By Dennis Wong, February 27, 2019, Published in Rotary International
Imagine yourself addressing conflicts through the lenses of fellowship, empathy, accountability and trust. That is the Four-Way Test. Imagine the power four questions and twenty-four words can have to help resolve conflicts without violence and fulfill our Rotary peace mission. The Four-Way Test is Rotary’s unique approach and process to address conflicts, solve problems and make decisions to achieve desired outcomes. It can help us be more successful in reaching mutually beneficial, sustainable and scalable solutions.
The purpose of the RAGFP Education Mission is for the Rotarian Action Group for Peace board to learn about the various aspects of the conflict by respectfully listening to and learning without judgment from engaged citizens as well as leaders on both sides to hear their perspectives on the current status and the future of the peace process.
This educational mission is set to establish a citizen diplomacy approach to conflict where people are learning from people. The group will meet Israeli and Palestinian Rotarians to hear from them about the current challenges and how RAGFP can assist them to advance understanding, goodwill and peace on the ground.
This mission is not to show an affiliation to any group or party. It is simply to identify and collaborate with peacebuilder Rotarians, Rotaractors and Rotary Peace Fellows in the region who can advance peace on the ground.
By Eve Conway, March 4, 2019, Rotary International
The launch of the Indus Peace Park Project comes at a time when tensions between the two neighbours have been heightened over the disputed region of Kashmir. The project is designed to bring the peoples of Pakistan and India closer together in harmony. The aim is to create an international peace park on the border of India and Pakistan by August 2022 to promote lasting peace, goodwill and collaboration and to put a stop to loss of life across the border. The Indus Peace Park Project is an initiative being led and supported by Rotary members from around the world, including leading Rotarians in India and Pakistan who were behind the start of the project.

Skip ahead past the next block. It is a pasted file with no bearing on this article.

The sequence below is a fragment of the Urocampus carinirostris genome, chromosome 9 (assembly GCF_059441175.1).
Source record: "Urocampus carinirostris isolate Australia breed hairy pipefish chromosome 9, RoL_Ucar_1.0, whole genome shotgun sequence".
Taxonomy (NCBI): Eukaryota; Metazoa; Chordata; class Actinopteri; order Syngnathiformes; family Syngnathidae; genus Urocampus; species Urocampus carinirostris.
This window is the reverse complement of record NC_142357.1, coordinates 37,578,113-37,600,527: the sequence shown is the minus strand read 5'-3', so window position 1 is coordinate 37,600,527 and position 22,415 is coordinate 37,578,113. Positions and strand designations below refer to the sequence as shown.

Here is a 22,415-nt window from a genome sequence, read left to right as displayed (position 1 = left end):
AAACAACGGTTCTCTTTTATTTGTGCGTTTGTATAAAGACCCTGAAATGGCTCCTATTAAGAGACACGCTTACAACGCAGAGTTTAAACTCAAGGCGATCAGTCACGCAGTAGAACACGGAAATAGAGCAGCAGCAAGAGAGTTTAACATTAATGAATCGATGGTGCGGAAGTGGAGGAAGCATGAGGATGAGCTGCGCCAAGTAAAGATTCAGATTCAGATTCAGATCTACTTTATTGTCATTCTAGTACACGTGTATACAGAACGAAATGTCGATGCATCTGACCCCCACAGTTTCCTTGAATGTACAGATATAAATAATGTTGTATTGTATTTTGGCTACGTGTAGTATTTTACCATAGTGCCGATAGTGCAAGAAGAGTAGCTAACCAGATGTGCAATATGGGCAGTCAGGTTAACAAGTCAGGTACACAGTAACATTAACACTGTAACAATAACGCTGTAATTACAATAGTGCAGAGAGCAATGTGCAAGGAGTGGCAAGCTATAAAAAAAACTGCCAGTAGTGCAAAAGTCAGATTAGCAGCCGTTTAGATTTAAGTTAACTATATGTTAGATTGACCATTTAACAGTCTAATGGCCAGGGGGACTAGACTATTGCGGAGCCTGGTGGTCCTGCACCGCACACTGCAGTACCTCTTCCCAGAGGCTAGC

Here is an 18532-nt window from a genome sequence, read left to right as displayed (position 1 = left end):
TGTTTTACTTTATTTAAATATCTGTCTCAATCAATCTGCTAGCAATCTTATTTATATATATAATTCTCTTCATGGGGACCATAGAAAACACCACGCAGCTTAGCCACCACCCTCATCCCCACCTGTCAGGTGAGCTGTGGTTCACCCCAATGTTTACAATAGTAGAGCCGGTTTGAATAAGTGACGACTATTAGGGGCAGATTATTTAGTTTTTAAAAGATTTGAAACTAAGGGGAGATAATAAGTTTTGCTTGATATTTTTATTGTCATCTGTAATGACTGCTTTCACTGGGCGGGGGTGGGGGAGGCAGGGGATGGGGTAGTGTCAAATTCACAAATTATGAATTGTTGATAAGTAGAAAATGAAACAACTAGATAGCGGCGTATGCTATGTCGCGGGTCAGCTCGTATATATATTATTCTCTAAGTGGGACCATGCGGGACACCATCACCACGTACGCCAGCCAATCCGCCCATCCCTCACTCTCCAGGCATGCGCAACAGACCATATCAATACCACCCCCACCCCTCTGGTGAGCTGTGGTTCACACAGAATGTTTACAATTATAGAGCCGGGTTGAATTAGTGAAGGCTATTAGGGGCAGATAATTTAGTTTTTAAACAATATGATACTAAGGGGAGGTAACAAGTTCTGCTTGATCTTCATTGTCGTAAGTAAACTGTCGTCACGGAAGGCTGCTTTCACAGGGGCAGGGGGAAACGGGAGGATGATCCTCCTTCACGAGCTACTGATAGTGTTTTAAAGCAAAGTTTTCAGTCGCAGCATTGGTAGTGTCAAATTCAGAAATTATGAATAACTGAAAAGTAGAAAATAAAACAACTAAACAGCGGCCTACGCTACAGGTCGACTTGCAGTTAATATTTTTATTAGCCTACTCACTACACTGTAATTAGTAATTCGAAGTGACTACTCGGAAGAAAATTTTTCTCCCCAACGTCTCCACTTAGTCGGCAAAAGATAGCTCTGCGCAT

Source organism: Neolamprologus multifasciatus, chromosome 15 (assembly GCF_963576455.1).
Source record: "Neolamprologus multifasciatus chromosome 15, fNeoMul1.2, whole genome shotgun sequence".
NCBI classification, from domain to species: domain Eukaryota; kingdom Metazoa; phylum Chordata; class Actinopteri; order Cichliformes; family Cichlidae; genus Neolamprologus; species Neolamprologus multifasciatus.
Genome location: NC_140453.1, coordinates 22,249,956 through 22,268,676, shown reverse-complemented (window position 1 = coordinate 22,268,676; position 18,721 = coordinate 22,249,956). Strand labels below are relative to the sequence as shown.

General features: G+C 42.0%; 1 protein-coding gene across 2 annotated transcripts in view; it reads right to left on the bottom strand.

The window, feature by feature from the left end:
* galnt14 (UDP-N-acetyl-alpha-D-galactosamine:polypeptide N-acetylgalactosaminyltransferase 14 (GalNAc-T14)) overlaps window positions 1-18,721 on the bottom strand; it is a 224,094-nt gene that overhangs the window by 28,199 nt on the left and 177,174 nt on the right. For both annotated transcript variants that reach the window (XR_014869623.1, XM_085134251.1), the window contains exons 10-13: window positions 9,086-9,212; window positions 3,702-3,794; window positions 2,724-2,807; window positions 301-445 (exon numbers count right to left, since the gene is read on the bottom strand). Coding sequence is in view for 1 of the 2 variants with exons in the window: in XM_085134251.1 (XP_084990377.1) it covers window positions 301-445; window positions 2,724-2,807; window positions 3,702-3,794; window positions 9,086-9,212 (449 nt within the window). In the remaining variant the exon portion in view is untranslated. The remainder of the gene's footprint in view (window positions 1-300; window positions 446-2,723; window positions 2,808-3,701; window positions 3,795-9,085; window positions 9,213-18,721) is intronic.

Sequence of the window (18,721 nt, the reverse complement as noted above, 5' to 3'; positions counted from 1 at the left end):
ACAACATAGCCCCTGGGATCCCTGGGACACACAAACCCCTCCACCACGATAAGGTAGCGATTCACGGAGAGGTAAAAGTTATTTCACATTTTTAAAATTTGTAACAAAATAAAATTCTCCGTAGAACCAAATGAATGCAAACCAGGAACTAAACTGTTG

By Summer Lewis, February 22, 2019, Published in Rotary International
When you think about peace, do you think about actions, like how peace is lived and practiced? Are you seeing images of violence and war and thinking peace is the “opposite” of that? Actually, there is no one right way to define peace. There are many ways to work towards it. That’s why Rotary has partnered with the Institute for Economics and Peace (IEP) to lead the conversation to define what peace is (and isn’t), how peace is measured, and how peace is practiced. IEP is an independent think tank and leader in the study of peace and conflict, dedicated to providing research and tools to help shift the paradigm of peace by making it a tangible and concrete measure of human well-being and progress.
By Keri B. Lynch, February 19, 2019, Published in Rotary International
In 2011, Kiran Singh Sirah turned 35 — “halfway through our life’s journey,” he says, citing Dante’s Divine Comedy. The UK native had been living in Edinburgh and Glasgow for a decade, working on a variety of cultural endeavors. “I felt I had done everything I needed to do and learn in Scotland. It was time to take my experiences and move them to the next level.” That’s when Sirah heard about the Rotary Peace Fellowship. Since the program began in 2002, more than 1,200 peace fellows have received fully funded scholarships to study at one of six peace centers at universities around the world.
February 19, 2019, Published in EmpowermentSquared
Join Empowerment Squared and partners, including the Rotary Club of Hamilton, for a public conversation with 2011 Nobel Peace Laureate Leymah Gbowee - peace activist, social worker and women’s rights advocate. She is best known for leading a nonviolent movement that brought together Christian and Muslim women to play a pivotal role in ending Liberia’s devastating, fourteen-year civil war. This historic achievement paved the way for the election of Africa’s first female head of state, Liberian President Ellen Johnson Sirleaf.